July '08 DevDiv TFS Dogfood Statistics

Brian Harry

I missed the June Dogfood statistics – sorry about that.  This report represents the change since my last dogfood report in May.  The big thing that you will observe is that downloads have dropped dramatically (from a peak around ~150,000,000 to ~50,000,000).  The reason for this is that we installed a TFS proxy on our corp net and had the majority of users configure their clients to use it.  The proxy is 2 machines configured behind an NLB load balancer.  The reason we had to make this configuration change was that during peak hours, downloads were reaching over 1,000 downloads per second.  The server simply couldn’t service that many requests and the request queue would fill up and start returning "server unavailable" errors to the clients.  Adding a proxy allowed us to offload the download volume and keep the request queue from overflowing.  We used an NLB proxy "cluster" to avoid having the same request queue overflow problem on the proxy.

The other "big event" in the past month was a move of our server from our data center in Tukwila to our new data center in Quincy, WA.  I wish I could say that went smoothly.  Transferring over 8 terrabytes of data several hundred miles and building out new server infrastructure for a mission critical server is a daunting task.  We hit quite a few bumps along the way and my back side is still sore from the beatings (admittedly deservedly) I took over it.  Fortunately, we shouldn’t have to do such a thing again soon.  One of my big learnings from the process though was that we need a better way to simulate our production environment in a non-production test environment.  We really needed to test all of the configuration changes we were making on a reasonably accurate simulation before trying it on the live environment.  The problem is that, to clone the hardware, it would cost close to $250K – mostly in the cost of the SAN.  Anyway, we’ve embarked on a process of creating such a test environment (even if it doesn’t match the hardware exactly).  Hopefully this will smooth any further large scale deployment changes we make down the road.  Preventing almost 2,500 people from getting their work done is not a recipe for a long and healthy career 🙂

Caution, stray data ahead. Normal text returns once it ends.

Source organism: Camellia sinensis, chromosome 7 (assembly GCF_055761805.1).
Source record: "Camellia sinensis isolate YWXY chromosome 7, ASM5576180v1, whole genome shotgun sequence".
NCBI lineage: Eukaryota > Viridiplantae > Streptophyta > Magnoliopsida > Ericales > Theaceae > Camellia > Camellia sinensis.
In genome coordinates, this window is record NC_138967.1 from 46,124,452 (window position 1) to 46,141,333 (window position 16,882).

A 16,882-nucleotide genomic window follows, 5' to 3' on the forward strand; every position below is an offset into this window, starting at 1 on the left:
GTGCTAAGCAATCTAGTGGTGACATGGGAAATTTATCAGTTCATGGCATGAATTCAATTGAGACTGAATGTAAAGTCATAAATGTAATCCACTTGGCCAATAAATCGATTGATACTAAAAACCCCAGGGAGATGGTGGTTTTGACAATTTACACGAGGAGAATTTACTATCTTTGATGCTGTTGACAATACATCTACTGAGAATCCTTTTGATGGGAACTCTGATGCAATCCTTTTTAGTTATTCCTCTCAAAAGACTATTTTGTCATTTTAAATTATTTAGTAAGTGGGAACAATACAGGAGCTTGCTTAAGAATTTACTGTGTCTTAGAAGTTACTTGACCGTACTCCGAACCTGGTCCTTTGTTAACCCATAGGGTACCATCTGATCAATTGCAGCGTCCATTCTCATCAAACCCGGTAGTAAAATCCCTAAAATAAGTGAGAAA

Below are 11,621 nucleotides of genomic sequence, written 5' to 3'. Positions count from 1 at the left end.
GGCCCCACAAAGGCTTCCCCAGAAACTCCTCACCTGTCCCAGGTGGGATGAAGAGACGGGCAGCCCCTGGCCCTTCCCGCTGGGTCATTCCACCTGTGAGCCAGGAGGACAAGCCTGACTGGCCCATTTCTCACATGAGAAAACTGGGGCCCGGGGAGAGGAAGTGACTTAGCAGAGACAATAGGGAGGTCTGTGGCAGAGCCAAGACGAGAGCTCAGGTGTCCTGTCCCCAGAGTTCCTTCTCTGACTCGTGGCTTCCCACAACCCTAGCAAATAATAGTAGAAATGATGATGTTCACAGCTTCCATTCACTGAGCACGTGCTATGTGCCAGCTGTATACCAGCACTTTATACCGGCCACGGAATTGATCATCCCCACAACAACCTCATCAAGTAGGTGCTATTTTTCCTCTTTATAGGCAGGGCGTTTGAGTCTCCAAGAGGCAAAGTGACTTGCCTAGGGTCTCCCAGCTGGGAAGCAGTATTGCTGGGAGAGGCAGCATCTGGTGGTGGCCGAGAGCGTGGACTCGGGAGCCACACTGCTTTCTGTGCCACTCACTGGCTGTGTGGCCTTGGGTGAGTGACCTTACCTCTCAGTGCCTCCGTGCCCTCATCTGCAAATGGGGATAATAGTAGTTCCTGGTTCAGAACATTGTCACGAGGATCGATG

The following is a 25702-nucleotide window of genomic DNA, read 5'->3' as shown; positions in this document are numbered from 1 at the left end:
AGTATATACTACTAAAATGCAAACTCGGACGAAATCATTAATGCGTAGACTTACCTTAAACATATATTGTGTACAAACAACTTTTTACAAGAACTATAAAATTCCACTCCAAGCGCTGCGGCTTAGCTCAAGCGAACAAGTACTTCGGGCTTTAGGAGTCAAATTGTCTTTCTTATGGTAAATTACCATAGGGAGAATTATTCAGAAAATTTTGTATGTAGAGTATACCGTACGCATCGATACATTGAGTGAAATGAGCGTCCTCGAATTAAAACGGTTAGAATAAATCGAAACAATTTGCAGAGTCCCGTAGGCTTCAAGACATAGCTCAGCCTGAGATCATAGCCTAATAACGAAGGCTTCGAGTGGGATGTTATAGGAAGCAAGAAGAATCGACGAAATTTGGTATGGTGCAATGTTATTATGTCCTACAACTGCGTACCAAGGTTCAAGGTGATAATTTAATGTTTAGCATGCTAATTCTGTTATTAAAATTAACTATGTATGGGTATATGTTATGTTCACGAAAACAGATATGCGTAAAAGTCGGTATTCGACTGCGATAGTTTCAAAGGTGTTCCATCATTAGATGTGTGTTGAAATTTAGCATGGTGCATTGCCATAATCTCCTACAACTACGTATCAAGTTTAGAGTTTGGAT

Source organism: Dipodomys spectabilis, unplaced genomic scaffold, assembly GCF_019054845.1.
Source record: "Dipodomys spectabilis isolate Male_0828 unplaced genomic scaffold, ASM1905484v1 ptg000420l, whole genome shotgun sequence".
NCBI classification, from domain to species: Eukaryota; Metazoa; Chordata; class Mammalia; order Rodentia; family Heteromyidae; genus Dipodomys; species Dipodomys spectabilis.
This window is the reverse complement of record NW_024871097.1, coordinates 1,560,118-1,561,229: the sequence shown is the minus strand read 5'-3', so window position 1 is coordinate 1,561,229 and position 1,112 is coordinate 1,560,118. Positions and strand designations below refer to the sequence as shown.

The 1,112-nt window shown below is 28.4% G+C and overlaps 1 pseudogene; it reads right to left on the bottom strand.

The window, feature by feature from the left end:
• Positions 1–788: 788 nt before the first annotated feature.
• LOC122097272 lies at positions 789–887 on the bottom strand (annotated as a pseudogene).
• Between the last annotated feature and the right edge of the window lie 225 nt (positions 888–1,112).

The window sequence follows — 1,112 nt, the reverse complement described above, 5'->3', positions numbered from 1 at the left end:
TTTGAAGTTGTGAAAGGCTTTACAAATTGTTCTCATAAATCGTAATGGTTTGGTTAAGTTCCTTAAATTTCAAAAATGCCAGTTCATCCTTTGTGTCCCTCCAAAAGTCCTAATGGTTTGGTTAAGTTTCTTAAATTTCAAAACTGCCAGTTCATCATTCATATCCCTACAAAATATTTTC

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  • Recent users: 2,409 (up 451)
  • Users with assigned work items: 4,293 (up 567)
  • Version control users: 4,345 (up 525)

Work Items

  • Work Items: 446,048 (up 33,117)
  • Areas & Iterations: 10,536 (up 452)
  • Work item versions: 3,713,236 (up 257,532)
  • Attached files: 258,580 (up 14,454)
  • Queries: 27,944 (up 2,291)

Version control

  • Files/Folders: 312,965,192/75,535,960 (up 43,182,945/up 11,300,347)
  • Total compressed file size: 2,607,236 MB (up 389,270 MB)
  • Checkins: 484,546 (up 48,613)
  • Shelvesets: 40,028 (up 8,611)
  • Merge history: 756,402,342 (up 104,599,145)
  • Pending changes: 39,586,207 (up 15,367,172)
  • Workspaces: 11,415 (up 2,494)
  • Local copies: 2,948,671,753 (was 2,214,366,807)


  • Builds: 6,524 (up 369)

Commands (last 7 days)

  • Work Item queries: 564,970 (up 106,437)
  • Work Item updates: 29,854 (down 8,574)
  • Work Item opens: 156,578 (down 56,465)
  • Gets: 792,700 (up 470,385)
  • Downloads: 52,063,240 (down 44,994,791)
  • Checkins: 7,247 (up 515)
  • Uploads: 159,837 (up 49,135)
  • Shelves: 4,238 (up 1,134)



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